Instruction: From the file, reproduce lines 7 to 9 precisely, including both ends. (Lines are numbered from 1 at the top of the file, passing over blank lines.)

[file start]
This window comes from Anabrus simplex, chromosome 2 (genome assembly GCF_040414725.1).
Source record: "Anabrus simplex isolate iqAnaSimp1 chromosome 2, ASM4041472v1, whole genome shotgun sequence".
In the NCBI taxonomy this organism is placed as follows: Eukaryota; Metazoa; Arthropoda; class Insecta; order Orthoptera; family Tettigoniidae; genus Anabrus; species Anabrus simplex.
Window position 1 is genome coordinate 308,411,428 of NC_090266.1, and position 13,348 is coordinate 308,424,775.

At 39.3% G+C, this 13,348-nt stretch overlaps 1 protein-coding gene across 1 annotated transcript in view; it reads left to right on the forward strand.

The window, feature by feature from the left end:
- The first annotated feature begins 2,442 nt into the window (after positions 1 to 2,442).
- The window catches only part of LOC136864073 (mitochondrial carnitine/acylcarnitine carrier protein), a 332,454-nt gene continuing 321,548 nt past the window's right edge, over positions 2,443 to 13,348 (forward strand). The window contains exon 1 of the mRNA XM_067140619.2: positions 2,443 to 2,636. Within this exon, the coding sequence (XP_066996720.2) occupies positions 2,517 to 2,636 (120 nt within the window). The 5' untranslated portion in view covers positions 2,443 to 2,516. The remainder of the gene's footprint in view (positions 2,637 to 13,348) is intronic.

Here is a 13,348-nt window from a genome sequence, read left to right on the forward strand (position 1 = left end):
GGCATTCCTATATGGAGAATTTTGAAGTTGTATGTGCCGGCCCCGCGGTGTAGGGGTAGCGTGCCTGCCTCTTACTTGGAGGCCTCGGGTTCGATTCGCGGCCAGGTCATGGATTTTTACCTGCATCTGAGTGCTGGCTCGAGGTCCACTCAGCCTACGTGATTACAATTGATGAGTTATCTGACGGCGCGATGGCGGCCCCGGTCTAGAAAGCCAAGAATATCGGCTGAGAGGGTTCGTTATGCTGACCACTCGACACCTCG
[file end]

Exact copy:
- The first annotated feature begins 2,442 nt into the window (after positions 1 to 2,442).
- The window catches only part of LOC136864073 (mitochondrial carnitine/acylcarnitine carrier protein), a 332,454-nt gene continuing 321,548 nt past the window's right edge, over positions 2,443 to 13,348 (forward strand). The window contains exon 1 of the mRNA XM_067140619.2: positions 2,443 to 2,636. Within this exon, the coding sequence (XP_066996720.2) occupies positions 2,517 to 2,636 (120 nt within the window). The 5' untranslated portion in view covers positions 2,443 to 2,516. The remainder of the gene's footprint in view (positions 2,637 to 13,348) is intronic.

Here is a 13,348-nt window from a genome sequence, read left to right on the forward strand (position 1 = left end):